Introduction Risk pervades every dimension of our lives, personal and professional. In every element of our daily routine we encounter and manage risk to a greater or lesser extent successfully. Each of these encounters with risk is different and we probably employ different approaches to handling these. There are arguably, however, a series of common rules or steps that we might take in handling such decisions, usually based on our previous experiences of something similar - in other words a Contingency Approach. Supply chains also exhibit risk in a variety of dimensions and rely on decision makers, individuals or groups, to take appropriate decisions to manage these effectively on behalf of the other partners in the chain. Risk in the supply chain is not a new phenomenon. Business organizations have always been exposed to the failure of a supplier to deliver the right quantity, at the right time, to the agreed quality and at the agreed price. Different organizations have developed different strategies and tactics to manage these risks and have typically been successful in doing so, although not universally so as business cases such as Enron demonstrate. What has changed to make risk management in supply chains worthy of greater attention? There are arguably three key developments which enhance the case for increased attention to the management o f risk in supply chains:

1. Strategies and structures relating to supply chains are evolving more rapidly in the search for competitive advantage.2. Technological changes provide opportunities to alter the shape and the relationships within supply chains.3. Increased exposure to global competitive pressures means that most business organizations are exposed to new and additional risks that may impact more rapidly and with more severe consequences than previously. These characteristics arguably lead to each individual supply chain being unique in certain respects. Equally, this uniqueness may require unique approaches to the management of the risks involved. The approach taken in this chapter is to argue that despite each supply chain being unique, exposed to unique risks and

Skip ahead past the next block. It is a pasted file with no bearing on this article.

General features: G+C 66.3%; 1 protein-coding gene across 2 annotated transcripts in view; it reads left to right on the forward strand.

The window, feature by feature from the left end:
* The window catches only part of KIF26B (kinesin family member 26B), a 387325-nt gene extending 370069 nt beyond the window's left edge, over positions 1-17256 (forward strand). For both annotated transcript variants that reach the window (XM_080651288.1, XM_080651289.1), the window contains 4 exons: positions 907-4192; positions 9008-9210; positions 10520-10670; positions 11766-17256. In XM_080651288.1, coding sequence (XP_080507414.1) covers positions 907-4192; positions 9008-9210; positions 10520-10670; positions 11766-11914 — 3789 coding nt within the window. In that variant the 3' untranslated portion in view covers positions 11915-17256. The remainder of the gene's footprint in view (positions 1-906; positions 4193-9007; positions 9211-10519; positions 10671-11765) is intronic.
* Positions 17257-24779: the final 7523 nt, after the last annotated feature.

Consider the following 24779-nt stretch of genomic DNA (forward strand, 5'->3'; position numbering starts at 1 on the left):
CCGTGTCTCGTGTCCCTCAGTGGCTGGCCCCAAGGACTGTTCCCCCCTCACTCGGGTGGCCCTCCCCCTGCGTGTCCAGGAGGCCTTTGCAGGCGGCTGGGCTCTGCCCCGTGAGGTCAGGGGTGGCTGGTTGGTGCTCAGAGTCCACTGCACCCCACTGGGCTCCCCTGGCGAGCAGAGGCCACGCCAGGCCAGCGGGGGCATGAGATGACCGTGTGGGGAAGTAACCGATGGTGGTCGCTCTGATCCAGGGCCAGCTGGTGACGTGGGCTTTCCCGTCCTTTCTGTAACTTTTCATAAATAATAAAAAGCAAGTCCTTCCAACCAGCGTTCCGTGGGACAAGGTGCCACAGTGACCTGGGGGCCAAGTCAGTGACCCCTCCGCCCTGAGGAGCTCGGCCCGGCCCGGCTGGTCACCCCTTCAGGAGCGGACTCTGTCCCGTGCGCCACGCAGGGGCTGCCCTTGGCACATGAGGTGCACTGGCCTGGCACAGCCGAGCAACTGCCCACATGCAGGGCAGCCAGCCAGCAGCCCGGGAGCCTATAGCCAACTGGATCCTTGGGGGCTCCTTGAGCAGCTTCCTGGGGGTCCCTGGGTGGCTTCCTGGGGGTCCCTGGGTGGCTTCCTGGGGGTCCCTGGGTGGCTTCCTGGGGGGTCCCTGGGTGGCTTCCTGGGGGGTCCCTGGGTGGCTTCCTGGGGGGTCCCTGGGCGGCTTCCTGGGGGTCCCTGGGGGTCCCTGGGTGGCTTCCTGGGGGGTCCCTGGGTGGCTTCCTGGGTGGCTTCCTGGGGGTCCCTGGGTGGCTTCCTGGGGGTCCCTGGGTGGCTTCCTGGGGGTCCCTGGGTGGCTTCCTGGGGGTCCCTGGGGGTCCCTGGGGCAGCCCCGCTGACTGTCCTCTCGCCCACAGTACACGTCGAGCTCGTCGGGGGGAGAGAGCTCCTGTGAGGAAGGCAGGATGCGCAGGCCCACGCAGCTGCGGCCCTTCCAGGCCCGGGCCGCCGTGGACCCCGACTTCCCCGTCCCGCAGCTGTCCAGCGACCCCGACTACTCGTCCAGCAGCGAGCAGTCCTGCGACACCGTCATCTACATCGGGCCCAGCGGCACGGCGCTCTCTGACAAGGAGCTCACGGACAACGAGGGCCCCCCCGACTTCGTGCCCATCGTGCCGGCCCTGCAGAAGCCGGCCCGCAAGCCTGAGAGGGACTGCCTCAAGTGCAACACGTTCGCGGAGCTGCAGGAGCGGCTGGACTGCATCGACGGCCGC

requiring unique solutions, there is significant value in seeking to map the common or shared characteristics onto a Framework. This chapter seeks to justify and establish such a Contingency Framework.Initially the key sets o f factors influencing risk in the supply chain will be examined to illustrate the nature of their impact on the risk exposure to the members of the supply chain itself. The meaning of the terms risk and uncertainty in the context of the supply chain will be assessed leading to a working definition of these terms for the Framework. The nature of the Contingency Framework proposed, is itself examined to illustrate the contribution it may make. The key dimensions of the Supply Chain Risk Management Framework are identified and developed throughout the remainder of the chapter. Supply Chain Revolution Discussions on risk and risk management often fail to fully recognize the dynamic and reactive nature of risk and the associated decision processes in business in general (see Ritchie and Brindley, 2000). Moreover, recent developments in technologies, business structures and competitive practices have tended to enhance this dynamism, accelerate the rate of change and magnify the scale of the commercial consequences (see Mentzer et al, 2001). Consideration of risk in the supply chain provides a good example of this dynamism and the consequences being experienced in many aspects of a business organization’s activities.Risks within the supply chain may be categorized along a particular continuum (see Diagram 3.1). Paulsson and Norrman (2003) identified three points on this continuum as Operational Disturbance, Tactical Disruption and Strategic Uncertainty. These descriptors are essentially related to differences in the type of risk rather than seeking to necessarily imply that one is more significant or prevalent than the others. Similarly, Kleindorfer and Wassenhove (2003) divided the risk types into two ‘supply-demand co-ordination risk’ and ‘disruption risk.’ In essence, what is being proposed is that there are different types of supply chain risk and these may require different approaches to management and resolution, an issue that we explore later in the chapter.